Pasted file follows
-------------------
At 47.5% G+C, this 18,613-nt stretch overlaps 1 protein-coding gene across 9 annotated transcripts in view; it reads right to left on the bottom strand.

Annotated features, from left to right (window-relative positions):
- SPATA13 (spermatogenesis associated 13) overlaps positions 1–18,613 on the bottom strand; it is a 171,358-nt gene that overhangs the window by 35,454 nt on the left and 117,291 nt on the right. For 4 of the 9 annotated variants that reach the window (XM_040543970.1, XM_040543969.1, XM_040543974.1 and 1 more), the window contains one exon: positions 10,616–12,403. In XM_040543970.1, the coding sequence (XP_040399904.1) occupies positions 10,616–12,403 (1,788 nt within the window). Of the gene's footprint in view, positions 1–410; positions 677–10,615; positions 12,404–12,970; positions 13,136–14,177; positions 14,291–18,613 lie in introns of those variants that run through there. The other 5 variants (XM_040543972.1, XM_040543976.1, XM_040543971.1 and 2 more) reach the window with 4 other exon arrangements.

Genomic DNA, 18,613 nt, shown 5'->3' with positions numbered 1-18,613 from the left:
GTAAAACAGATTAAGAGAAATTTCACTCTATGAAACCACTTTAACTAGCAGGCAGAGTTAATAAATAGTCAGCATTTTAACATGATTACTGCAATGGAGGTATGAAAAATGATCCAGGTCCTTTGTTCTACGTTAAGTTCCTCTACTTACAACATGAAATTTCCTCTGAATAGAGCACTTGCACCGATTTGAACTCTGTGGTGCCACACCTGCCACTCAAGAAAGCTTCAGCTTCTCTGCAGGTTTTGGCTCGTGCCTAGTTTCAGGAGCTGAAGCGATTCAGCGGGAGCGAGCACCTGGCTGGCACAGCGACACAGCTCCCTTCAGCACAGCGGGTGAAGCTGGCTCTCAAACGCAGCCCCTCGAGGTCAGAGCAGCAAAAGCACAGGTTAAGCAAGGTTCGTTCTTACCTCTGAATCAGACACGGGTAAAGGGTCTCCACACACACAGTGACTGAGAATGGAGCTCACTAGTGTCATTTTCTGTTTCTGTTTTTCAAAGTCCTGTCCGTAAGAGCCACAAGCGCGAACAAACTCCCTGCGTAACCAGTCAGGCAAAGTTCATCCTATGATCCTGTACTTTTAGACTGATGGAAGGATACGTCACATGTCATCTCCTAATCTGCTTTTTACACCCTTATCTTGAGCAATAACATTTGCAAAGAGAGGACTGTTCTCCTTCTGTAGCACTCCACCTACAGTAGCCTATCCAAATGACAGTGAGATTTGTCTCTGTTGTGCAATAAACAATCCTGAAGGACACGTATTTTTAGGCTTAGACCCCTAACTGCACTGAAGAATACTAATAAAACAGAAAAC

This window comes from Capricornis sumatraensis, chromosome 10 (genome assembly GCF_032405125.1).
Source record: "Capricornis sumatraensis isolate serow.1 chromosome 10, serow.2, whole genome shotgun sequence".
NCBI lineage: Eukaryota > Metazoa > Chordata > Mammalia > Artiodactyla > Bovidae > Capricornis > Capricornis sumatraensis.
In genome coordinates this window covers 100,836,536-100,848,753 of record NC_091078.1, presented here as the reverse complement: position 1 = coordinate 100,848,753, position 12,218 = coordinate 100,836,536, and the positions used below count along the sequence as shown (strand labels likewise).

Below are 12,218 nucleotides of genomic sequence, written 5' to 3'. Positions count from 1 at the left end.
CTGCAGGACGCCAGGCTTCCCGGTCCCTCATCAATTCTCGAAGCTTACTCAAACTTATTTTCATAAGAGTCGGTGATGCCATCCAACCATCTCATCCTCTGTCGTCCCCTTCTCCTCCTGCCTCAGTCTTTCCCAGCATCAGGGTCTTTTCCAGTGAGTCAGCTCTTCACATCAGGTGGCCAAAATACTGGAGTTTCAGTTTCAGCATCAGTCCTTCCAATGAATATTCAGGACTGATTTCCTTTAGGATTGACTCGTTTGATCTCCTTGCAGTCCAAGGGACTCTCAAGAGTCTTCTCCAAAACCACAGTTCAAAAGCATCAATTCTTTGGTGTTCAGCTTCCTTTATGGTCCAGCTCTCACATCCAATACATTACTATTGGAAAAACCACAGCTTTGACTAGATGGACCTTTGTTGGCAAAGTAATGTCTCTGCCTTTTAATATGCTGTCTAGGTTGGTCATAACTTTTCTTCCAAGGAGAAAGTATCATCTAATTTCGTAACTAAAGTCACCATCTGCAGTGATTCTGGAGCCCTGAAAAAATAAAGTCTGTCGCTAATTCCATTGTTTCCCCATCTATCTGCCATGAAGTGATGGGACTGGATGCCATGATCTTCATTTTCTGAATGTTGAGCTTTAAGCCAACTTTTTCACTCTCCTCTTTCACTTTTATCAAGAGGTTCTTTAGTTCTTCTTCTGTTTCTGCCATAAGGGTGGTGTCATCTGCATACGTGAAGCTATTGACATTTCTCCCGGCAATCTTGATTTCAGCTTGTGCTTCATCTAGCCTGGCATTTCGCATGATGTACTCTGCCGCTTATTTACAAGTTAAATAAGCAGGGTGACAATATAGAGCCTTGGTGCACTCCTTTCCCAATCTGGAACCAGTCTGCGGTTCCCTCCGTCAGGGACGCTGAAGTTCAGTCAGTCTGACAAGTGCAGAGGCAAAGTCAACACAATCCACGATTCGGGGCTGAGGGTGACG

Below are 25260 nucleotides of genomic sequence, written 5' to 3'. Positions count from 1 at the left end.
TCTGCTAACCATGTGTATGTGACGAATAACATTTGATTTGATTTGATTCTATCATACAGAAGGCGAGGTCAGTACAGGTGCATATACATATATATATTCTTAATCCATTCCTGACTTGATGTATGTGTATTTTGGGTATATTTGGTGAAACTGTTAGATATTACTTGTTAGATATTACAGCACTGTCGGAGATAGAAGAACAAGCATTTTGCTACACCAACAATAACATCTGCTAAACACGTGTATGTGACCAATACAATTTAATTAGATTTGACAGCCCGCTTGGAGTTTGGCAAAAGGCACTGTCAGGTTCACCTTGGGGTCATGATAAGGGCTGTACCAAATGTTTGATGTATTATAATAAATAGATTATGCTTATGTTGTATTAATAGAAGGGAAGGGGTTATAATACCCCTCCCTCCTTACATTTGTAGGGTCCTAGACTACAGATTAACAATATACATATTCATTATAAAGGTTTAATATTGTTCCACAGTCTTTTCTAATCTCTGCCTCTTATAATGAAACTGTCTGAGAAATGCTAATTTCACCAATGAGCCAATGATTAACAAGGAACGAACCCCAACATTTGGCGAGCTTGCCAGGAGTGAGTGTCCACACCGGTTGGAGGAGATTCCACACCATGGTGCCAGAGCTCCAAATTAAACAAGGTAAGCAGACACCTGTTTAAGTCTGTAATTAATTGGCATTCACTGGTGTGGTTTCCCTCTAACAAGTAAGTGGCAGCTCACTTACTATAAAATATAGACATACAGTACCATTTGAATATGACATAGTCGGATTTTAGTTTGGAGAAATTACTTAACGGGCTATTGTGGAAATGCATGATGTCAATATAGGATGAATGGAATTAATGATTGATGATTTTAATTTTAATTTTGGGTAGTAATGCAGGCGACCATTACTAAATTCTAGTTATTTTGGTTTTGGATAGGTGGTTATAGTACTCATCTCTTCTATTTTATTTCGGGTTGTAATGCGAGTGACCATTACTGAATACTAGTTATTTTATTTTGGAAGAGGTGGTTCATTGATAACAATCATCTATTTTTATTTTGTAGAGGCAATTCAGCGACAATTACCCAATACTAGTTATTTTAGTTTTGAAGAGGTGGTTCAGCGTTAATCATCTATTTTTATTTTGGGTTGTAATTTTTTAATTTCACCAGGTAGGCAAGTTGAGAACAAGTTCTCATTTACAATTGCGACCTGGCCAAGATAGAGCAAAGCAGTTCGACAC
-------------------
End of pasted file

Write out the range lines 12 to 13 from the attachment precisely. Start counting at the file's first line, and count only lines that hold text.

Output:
Below are 25260 nucleotides of genomic sequence, written 5' to 3'. Positions count from 1 at the left end.
TCTGCTAACCATGTGTATGTGACGAATAACATTTGATTTGATTTGATTCTATCATACAGAAGGCGAGGTCAGTACAGGTGCATATACATATATATATTCTTAATCCATTCCTGACTTGATGTATGTGTATTTTGGGTATATTTGGTGAAACTGTTAGATATTACTTGTTAGATATTACAGCACTGTCGGAGATAGAAGAACAAGCATTTTGCTACACCAACAATAACATCTGCTAAACACGTGTATGTGACCAATACAATTTAATTAGATTTGACAGCCCGCTTGGAGTTTGGCAAAAGGCACTGTCAGGTTCACCTTGGGGTCATGATAAGGGCTGTACCAAATGTTTGATGTATTATAATAAATAGATTATGCTTATGTTGTATTAATAGAAGGGAAGGGGTTATAATACCCCTCCCTCCTTACATTTGTAGGGTCCTAGACTACAGATTAACAATATACATATTCATTATAAAGGTTTAATATTGTTCCACAGTCTTTTCTAATCTCTGCCTCTTATAATGAAACTGTCTGAGAAATGCTAATTTCACCAATGAGCCAATGATTAACAAGGAACGAACCCCAACATTTGGCGAGCTTGCCAGGAGTGAGTGTCCACACCGGTTGGAGGAGATTCCACACCATGGTGCCAGAGCTCCAAATTAAACAAGGTAAGCAGACACCTGTTTAAGTCTGTAATTAATTGGCATTCACTGGTGTGGTTTCCCTCTAACAAGTAAGTGGCAGCTCACTTACTATAAAATATAGACATACAGTACCATTTGAATATGACATAGTCGGATTTTAGTTTGGAGAAATTACTTAACGGGCTATTGTGGAAATGCATGATGTCAATATAGGATGAATGGAATTAATGATTGATGATTTTAATTTTAATTTTGGGTAGTAATGCAGGCGACCATTACTAAATTCTAGTTATTTTGGTTTTGGATAGGTGGTTATAGTACTCATCTCTTCTATTTTATTTCGGGTTGTAATGCGAGTGACCATTACTGAATACTAGTTATTTTATTTTGGAAGAGGTGGTTCATTGATAACAATCATCTATTTTTATTTTGTAGAGGCAATTCAGCGACAATTACCCAATACTAGTTATTTTAGTTTTGAAGAGGTGGTTCAGCGTTAATCATCTATTTTTATTTTGGGTTGTAATTTTTTAATTTCACCAGGTAGGCAAGTTGAGAACAAGTTCTCATTTACAATTGCGACCTGGCCAAGATAGAGCAAAGCAGTTCGACAC